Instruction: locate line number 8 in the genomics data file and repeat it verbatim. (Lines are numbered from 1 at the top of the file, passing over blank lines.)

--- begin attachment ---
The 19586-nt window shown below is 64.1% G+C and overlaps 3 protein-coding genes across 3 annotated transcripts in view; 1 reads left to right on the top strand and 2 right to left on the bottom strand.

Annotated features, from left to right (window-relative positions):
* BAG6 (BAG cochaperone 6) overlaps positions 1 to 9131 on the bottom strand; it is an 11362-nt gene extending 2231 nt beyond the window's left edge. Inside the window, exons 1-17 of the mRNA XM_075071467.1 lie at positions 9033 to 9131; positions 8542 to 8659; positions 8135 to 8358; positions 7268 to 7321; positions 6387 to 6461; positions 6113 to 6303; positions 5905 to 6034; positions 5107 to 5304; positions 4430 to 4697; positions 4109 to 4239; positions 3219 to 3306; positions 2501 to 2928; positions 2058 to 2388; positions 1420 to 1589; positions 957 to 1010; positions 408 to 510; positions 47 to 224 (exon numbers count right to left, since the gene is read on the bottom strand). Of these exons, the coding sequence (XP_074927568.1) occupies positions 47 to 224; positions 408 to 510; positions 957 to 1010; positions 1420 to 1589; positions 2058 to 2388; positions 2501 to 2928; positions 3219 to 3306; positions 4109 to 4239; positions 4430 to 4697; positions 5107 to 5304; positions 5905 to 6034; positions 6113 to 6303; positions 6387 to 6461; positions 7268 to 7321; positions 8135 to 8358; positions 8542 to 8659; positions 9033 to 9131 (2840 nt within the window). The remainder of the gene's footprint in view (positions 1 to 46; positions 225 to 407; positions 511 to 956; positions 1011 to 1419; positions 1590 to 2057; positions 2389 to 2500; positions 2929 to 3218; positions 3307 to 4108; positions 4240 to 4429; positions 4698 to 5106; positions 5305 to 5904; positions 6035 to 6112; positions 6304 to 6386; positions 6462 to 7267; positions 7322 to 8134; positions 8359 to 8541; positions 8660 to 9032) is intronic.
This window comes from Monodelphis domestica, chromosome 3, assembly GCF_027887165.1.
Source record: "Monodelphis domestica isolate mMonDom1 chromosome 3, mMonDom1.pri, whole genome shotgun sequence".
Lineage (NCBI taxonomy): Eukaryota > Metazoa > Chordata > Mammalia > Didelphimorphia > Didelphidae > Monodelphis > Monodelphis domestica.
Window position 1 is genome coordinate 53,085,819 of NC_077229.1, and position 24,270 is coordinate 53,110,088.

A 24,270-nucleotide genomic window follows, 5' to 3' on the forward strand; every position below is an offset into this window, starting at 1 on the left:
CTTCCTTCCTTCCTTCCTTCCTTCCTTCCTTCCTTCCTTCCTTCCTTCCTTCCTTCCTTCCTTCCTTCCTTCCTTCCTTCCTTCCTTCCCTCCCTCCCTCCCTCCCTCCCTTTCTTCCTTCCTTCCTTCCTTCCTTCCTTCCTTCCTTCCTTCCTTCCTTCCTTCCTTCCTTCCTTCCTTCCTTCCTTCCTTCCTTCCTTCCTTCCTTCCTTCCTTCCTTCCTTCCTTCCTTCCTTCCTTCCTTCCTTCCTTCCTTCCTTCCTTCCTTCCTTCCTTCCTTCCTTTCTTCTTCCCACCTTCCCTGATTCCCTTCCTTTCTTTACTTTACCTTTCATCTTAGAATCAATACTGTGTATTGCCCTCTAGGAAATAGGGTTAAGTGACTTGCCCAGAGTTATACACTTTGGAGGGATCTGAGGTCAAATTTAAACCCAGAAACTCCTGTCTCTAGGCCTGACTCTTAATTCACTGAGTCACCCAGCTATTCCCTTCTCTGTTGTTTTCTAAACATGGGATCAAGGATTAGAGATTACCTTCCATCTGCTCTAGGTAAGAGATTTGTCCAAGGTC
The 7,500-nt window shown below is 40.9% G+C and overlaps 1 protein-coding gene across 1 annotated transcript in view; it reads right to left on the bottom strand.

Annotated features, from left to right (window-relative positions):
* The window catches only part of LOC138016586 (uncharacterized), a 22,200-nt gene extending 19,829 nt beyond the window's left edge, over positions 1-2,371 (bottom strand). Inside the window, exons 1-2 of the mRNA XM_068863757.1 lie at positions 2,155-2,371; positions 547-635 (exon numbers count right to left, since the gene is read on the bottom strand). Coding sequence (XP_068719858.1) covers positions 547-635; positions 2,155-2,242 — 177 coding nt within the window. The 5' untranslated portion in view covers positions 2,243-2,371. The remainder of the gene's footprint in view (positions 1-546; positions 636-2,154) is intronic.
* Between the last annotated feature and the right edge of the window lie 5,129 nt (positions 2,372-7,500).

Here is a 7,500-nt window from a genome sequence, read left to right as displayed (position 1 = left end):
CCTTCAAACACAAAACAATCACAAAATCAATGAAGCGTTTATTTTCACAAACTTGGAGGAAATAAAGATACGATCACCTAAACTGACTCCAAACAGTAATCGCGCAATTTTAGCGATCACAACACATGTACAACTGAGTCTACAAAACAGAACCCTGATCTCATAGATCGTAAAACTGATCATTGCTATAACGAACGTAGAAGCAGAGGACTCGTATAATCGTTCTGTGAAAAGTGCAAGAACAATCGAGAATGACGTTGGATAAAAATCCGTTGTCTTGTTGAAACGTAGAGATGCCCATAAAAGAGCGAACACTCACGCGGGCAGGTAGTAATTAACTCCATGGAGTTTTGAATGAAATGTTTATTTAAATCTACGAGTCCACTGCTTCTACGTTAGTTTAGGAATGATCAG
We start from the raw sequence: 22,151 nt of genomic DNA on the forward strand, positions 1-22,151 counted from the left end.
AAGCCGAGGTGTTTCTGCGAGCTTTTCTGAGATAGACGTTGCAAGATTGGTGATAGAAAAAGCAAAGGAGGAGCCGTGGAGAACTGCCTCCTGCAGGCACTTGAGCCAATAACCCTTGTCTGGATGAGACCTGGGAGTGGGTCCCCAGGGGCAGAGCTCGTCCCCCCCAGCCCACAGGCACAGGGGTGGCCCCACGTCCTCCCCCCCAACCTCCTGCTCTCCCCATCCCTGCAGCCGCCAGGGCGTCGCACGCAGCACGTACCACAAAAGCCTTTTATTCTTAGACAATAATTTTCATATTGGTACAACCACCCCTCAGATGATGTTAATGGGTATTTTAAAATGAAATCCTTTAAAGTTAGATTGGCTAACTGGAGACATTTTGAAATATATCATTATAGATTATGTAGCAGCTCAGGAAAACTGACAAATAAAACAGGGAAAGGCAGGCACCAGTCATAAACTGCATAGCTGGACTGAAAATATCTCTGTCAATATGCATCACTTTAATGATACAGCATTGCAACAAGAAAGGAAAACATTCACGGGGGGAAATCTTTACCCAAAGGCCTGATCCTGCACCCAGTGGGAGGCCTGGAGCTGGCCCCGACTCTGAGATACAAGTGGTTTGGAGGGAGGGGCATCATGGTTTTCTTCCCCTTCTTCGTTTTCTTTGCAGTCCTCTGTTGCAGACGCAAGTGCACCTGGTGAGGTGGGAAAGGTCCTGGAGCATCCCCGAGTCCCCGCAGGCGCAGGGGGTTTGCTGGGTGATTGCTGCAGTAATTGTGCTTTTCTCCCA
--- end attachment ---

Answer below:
A 24,270-nucleotide genomic window follows, 5' to 3' on the forward strand; every position below is an offset into this window, starting at 1 on the left: